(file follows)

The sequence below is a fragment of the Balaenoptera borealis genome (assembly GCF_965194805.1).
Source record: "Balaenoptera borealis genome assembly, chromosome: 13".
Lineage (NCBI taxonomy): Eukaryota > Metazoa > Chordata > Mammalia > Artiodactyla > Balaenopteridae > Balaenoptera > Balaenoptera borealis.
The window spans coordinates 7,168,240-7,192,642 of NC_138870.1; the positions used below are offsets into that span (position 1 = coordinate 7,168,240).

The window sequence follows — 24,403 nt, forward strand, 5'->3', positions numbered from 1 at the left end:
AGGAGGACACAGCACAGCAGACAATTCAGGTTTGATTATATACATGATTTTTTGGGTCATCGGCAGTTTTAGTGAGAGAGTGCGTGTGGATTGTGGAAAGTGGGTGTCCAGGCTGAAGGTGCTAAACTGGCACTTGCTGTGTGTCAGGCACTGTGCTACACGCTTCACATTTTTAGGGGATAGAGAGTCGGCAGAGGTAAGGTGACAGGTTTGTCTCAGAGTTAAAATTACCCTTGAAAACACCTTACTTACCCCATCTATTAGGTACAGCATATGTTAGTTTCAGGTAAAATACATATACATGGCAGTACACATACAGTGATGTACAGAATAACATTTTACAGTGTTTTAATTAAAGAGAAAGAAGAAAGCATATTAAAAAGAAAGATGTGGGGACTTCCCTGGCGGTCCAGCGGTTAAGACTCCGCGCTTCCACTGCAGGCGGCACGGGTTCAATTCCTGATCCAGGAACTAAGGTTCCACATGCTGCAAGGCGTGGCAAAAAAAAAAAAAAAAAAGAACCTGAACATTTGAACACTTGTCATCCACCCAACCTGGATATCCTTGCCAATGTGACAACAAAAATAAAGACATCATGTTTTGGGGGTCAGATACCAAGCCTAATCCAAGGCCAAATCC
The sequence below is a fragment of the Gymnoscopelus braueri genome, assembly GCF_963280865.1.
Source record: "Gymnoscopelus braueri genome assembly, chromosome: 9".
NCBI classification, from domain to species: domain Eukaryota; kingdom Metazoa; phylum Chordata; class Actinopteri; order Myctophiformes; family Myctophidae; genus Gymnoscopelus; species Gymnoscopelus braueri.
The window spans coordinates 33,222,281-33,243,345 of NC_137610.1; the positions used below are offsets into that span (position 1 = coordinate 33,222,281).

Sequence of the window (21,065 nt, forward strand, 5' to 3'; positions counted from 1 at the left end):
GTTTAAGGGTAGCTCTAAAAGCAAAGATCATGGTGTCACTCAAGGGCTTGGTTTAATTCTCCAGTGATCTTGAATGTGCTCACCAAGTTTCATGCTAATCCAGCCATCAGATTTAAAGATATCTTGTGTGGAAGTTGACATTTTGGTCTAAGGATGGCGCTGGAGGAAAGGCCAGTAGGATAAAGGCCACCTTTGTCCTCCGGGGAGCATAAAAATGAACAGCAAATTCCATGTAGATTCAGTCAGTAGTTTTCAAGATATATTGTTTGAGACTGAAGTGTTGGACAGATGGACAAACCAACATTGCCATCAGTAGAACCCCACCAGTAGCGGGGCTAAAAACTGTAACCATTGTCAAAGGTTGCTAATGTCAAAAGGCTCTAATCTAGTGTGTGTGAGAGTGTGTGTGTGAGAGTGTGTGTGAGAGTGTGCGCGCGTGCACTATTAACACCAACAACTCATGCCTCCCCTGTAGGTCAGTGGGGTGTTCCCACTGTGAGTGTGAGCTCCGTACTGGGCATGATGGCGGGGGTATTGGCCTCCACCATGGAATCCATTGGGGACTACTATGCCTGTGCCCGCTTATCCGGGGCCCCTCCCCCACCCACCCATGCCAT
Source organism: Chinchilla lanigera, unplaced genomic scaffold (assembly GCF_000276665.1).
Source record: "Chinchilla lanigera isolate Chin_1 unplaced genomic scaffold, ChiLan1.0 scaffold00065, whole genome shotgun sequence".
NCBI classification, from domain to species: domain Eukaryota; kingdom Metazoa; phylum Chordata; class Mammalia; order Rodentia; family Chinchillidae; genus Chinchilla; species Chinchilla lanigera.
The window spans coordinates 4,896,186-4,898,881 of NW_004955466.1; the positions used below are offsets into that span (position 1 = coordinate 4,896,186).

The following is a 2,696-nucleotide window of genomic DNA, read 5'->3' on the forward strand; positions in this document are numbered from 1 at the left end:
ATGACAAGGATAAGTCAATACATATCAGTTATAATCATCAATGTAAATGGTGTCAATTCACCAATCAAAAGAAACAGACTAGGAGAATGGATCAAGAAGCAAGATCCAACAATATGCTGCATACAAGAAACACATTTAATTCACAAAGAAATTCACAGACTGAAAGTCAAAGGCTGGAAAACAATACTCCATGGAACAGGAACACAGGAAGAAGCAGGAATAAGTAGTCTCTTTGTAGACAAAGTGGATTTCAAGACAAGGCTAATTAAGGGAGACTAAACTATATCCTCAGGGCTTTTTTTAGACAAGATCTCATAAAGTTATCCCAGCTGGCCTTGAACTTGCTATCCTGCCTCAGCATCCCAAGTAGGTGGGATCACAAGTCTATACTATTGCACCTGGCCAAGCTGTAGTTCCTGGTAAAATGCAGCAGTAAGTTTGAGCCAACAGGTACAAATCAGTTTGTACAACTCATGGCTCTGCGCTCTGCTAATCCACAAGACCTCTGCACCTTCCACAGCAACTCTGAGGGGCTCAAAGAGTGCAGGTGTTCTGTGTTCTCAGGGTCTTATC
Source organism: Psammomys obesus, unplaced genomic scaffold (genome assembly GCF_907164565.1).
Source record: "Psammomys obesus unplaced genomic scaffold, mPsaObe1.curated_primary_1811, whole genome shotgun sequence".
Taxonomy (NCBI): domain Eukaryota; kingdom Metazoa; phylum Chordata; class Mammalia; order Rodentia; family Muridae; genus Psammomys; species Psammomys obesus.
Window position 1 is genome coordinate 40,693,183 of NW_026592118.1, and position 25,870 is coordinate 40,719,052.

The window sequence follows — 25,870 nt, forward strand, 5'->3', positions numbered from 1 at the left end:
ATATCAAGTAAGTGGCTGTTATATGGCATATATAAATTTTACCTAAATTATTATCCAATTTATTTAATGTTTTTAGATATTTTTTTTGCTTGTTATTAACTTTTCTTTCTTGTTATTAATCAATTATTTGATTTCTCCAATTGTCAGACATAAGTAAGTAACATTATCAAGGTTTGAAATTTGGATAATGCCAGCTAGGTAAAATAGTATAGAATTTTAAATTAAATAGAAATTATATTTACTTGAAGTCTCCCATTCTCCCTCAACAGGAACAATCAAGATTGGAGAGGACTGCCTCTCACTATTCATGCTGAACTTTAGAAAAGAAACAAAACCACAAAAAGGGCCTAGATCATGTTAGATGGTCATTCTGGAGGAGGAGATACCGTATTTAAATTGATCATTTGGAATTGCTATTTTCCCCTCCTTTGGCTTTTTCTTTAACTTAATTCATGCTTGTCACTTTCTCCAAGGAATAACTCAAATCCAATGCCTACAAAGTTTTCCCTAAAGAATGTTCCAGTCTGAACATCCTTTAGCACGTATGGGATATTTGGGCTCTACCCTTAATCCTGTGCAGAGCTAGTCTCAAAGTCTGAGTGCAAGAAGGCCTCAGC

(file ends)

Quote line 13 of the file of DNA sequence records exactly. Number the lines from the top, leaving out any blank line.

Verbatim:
Source organism: Chinchilla lanigera, unplaced genomic scaffold (assembly GCF_000276665.1).